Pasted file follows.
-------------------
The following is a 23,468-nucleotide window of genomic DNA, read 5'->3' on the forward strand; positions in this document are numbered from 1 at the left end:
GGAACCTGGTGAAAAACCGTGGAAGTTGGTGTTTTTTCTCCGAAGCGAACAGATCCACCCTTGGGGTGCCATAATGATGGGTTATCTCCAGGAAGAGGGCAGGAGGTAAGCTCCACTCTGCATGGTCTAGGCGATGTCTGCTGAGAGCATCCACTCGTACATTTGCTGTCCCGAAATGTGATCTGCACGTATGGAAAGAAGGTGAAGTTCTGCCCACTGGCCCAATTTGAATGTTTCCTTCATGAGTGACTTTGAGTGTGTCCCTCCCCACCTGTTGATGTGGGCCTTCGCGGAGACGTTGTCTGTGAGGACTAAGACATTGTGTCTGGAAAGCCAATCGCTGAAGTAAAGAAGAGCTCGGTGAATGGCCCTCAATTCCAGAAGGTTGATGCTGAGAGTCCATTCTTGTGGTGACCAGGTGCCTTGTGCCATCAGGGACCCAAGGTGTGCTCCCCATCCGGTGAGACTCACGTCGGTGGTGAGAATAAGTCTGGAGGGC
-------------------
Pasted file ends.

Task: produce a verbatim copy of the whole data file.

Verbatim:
The following is a 23,468-nucleotide window of genomic DNA, read 5'->3' on the forward strand; positions in this document are numbered from 1 at the left end:
GGAACCTGGTGAAAAACCGTGGAAGTTGGTGTTTTTTCTCCGAAGCGAACAGATCCACCCTTGGGGTGCCATAATGATGGGTTATCTCCAGGAAGAGGGCAGGAGGTAAGCTCCACTCTGCATGGTCTAGGCGATGTCTGCTGAGAGCATCCACTCGTACATTTGCTGTCCCGAAATGTGATCTGCACGTATGGAAAGAAGGTGAAGTTCTGCCCACTGGCCCAATTTGAATGTTTCCTTCATGAGTGACTTTGAGTGTGTCCCTCCCCACCTGTTGATGTGGGCCTTCGCGGAGACGTTGTCTGTGAGGACTAAGACATTGTGTCTGGAAAGCCAATCGCTGAAGTAAAGAAGAGCTCGGTGAATGGCCCTCAATTCCAGAAGGTTGATGCTGAGAGTCCATTCTTGTGGTGACCAGGTGCCTTGTGCCATCAGGGACCCAAGGTGTGCTCCCCATCCGGTGAGACTCACGTCGGTGGTGAGAATAAGTCTGGAGGGC